With South Korea blocking a trilateral FTA with China, bilateral accord with Beijing mulled


The government is debating whether to start talks on a free-trade deal with Beijing as prospects for reaching a trilateral accord with China and South Korea appear to be fading, trade sources said Wednesday.

The three countries have already held preparatory talks aimed at beginning formal negotiations on a trilateral FTA at a key summit next month, but with the chances of a deal receding, the government may instead turn its focus to a bilateral accord with China, the sources said.

Japan would start the necessary preparations to begin trade talks with China once South Korea formally confirms its opposition to joining a trilateral accord at the summit to be held May 13 and 14 in Beijing, they said.

China has already sounded out Japan about starting discussions on a bilateral trade deal.

The government was initially cautious due to concerns that domestic agriculture could be ruined by cheaper imports but now believes a bilateral FTA would boost exports of industrial products. It also views a deal as necessary to vie with South Korea, which is also seeking to begin free-trade talks with China.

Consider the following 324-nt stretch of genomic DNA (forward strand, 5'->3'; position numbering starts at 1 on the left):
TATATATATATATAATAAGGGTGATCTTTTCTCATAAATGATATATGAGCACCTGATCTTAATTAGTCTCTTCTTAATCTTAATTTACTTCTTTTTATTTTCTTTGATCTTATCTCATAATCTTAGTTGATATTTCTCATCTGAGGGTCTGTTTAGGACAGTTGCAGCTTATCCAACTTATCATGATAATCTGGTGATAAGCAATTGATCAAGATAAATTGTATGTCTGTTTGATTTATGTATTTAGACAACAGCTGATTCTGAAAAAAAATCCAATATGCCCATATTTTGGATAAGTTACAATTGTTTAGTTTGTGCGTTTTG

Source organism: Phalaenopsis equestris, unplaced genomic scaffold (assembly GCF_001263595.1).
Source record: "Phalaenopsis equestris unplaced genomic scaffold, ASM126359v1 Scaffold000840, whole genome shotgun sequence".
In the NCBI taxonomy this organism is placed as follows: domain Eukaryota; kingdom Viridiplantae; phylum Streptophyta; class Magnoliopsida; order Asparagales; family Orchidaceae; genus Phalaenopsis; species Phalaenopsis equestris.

“We cannot postpone (trade) liberalization with China any longer,” a government official said.

From the government’s standpoint, the focus of any trade talks with China will be on the heavily protected agricultural market, as framers fear an influx of cheap produce such as rice and chicken.

Japan, China and South Korea launched a joint study on a trilateral FTA in May 2010 and compiled a report last month calling for formal negotiations to begin at an early date.

Tokyo and Beijing had hoped the three sides could reach an agreement in time to start the negotiations at the upcoming summit in China, but Seoul’s resistance has apparently scotched that plan, according to the sources.

South Korea has been reluctant to set a start date for the discussions, fearing that increased imports of Japanese industrial parts, products and materials would undermine domestic companies, they said.

Even if the three countries continue to discuss a trilateral pact until South Korea’s presidential election in December, it remains unlikely they could reach an agreement to start talks, they added.

Japan is also seeking to join multilateral talks on the Trans-Pacific Partnership Agreement and hopes to reach an agreement with the European Union to begin trade negotiations in the near future.